Astronaut on Branson’s Virgin Galactic flight wears ‘It’s coming home’ sign into space

An astronaut on Sir Richard Branson’s space flight wore an ‘It’s coming home’ message on his sleeve as he blasted off on Sunday.

Lead operations engineer Colin Bennett proudly displayed the slogan ahead of the Euro 2020 final.

The Liverpool fan, from North Somerset, was one of six people who jetted into space as part of the Virgin Galactic operation.

And asked if he had a message for the team, Mr Bennett told the Mirror: “Come on England. Let’s bring it home.”

Sir Richard also wished both England and Italy – the teams contesting the final – “the best” ahead of kick-off.

He ensured he could watch the match by having it beamed throughout the Spaceport in New Mexico, US as he relaxed reunited with his family.

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Colin Bennett
Mr Bennett proudly displayed his badge

Sir Richard had earlier had the “experience of a lifetime” after flying to the edge of space aboard Virgin Galactic’s first fully-crewed flight.

The billionaire businessman, 70, smiled as he headed back to the planet surface after feeling the thrill of weightlessness for several minutes.

The launch was hailed a “landmark moment” for the entrepreneur, as well as the whole commercial space industry.

Sir Richard said he hoped to live to 100 and vowed to dedicate the next “30 years of his life” to making space exploration available to all upon landing.

Billionaire Richard Branson reacts on board Virgin Galactic's passenger rocket plane VSS Unity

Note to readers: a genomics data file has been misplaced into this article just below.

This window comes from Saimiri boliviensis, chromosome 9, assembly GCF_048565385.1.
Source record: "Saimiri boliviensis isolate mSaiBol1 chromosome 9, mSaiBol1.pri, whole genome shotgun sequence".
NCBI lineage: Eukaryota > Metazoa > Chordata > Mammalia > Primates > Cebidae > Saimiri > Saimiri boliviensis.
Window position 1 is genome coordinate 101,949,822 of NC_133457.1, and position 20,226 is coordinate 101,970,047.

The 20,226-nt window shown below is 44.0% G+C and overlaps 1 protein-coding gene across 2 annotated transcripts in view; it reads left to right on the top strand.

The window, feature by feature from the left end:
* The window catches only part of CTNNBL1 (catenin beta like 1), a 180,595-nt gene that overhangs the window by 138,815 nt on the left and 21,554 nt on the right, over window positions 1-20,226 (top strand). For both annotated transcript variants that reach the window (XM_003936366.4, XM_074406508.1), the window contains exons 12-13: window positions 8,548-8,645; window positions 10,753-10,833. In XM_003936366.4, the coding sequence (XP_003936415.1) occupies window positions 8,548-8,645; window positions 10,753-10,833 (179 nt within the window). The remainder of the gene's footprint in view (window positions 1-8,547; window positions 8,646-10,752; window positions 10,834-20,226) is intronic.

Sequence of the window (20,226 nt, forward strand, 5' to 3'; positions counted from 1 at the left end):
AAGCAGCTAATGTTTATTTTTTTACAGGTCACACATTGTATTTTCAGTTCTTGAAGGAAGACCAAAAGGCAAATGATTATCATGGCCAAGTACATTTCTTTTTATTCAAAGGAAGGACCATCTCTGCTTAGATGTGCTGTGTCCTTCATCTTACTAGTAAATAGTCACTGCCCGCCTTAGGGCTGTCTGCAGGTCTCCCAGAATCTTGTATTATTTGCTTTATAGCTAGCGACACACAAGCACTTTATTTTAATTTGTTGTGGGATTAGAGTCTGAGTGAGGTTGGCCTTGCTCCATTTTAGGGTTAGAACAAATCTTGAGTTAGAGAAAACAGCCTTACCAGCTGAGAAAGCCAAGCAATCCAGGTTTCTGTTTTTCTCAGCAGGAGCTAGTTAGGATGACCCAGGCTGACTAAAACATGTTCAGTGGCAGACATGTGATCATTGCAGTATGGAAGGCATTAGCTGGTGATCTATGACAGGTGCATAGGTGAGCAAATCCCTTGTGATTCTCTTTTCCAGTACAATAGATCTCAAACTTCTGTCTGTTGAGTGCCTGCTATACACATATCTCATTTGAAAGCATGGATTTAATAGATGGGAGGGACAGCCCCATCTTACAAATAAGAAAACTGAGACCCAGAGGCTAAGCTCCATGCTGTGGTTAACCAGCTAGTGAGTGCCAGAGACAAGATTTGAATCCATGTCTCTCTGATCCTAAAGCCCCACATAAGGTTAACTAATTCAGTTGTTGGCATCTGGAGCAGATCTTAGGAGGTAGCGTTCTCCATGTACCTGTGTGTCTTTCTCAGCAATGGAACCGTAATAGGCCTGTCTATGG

Sir Richard smiled as he reached space on Sunday

Take-off had been delayed by about 90 minutes on Sunday due to the weather overnight at Spaceport America.

But video streamed live online showed the Virgin Galactic in the air at about 3.45pm UK time, and the aircraft had reached 40,000 feet by 4pm.

The spacecraft was carried up into the atmosphere by its mothership before being released so it could power up to highs of 250,000 feet.

Virgin Galactic's passenger rocket plane VSS Unity, carrying billionaire Richard Branson and crew, starts its ascent to the edge of space above Spaceport America
Sir Richard and his crew reached speeds of Mach 3

Sir Richard and his crew reached speeds of Mach 3 on their way to the edge of space.

After a short spell during which they experienced weightlessness, the craft then pointed downwards and made its way back to the ground, touching down around 4.40pm.

Tourists are expected to pay 250,000 US dollars (£180,000) for a spaceflight on Virgin Galactic, which includes four minutes of zero gravity, when it becomes commercially viable.

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